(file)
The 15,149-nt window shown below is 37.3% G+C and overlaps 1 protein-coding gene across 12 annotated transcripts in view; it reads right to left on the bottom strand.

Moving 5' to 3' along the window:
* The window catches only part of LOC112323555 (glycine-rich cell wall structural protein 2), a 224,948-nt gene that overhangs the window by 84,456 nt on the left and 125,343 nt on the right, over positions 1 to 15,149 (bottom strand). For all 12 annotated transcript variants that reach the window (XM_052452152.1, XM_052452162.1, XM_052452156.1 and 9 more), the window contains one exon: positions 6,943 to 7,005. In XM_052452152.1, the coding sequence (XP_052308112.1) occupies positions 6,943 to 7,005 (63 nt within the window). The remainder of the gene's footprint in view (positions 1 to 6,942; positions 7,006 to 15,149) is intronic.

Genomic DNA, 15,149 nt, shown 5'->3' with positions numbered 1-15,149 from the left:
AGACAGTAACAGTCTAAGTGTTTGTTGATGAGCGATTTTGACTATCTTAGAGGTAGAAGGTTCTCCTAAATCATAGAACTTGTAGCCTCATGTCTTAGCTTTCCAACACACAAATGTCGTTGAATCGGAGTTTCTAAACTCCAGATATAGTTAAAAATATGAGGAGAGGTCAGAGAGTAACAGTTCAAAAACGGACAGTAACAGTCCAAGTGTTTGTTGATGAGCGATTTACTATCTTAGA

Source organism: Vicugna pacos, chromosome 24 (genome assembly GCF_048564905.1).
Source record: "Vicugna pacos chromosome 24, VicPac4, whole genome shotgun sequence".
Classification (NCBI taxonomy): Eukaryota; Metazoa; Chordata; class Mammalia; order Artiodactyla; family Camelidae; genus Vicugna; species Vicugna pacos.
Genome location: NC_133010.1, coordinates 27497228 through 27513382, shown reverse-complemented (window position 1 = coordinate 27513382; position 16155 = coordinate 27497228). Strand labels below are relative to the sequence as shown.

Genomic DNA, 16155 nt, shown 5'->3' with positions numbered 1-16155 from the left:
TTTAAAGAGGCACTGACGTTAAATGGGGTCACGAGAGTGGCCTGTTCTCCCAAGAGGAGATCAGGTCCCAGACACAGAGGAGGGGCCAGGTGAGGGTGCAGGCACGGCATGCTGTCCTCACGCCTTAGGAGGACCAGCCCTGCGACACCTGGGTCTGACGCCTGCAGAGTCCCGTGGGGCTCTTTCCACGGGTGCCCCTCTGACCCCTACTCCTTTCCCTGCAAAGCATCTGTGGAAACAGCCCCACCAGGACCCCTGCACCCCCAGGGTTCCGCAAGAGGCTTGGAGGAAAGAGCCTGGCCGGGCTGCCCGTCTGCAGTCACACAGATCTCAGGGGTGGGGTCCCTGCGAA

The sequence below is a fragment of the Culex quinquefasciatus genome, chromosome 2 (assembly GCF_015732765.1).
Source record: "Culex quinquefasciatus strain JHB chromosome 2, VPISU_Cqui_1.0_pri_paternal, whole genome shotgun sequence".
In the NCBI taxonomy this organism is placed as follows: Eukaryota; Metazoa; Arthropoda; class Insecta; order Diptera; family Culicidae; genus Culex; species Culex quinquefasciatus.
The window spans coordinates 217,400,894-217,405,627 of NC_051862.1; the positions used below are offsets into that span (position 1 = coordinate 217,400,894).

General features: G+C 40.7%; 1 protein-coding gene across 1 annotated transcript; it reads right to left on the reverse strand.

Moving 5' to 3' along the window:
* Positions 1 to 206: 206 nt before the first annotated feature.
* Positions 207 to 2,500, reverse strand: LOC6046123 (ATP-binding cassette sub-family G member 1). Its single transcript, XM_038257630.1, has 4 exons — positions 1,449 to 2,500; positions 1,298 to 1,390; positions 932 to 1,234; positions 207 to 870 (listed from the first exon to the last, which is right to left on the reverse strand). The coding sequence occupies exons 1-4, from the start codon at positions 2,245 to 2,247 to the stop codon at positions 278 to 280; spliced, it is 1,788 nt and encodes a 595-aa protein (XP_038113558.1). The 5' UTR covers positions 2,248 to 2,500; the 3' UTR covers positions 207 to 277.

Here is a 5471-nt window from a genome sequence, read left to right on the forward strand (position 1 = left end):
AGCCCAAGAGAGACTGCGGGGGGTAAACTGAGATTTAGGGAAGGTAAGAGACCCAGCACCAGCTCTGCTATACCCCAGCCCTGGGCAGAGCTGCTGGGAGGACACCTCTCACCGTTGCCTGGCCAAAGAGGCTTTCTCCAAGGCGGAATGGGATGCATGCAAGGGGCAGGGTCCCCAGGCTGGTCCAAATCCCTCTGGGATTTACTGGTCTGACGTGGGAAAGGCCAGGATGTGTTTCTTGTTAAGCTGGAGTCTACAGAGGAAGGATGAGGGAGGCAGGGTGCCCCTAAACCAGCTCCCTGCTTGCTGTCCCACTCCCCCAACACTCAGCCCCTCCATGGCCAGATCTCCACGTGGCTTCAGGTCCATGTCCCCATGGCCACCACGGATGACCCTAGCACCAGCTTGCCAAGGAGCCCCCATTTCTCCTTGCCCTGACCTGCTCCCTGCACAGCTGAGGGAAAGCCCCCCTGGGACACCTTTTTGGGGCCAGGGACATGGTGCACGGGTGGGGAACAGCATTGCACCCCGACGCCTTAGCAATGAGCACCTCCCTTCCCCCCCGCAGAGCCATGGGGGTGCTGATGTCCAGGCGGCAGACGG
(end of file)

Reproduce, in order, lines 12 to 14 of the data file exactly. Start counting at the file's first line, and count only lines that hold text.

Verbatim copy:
The sequence below is a fragment of the Culex quinquefasciatus genome, chromosome 2 (assembly GCF_015732765.1).
Source record: "Culex quinquefasciatus strain JHB chromosome 2, VPISU_Cqui_1.0_pri_paternal, whole genome shotgun sequence".
In the NCBI taxonomy this organism is placed as follows: Eukaryota; Metazoa; Arthropoda; class Insecta; order Diptera; family Culicidae; genus Culex; species Culex quinquefasciatus.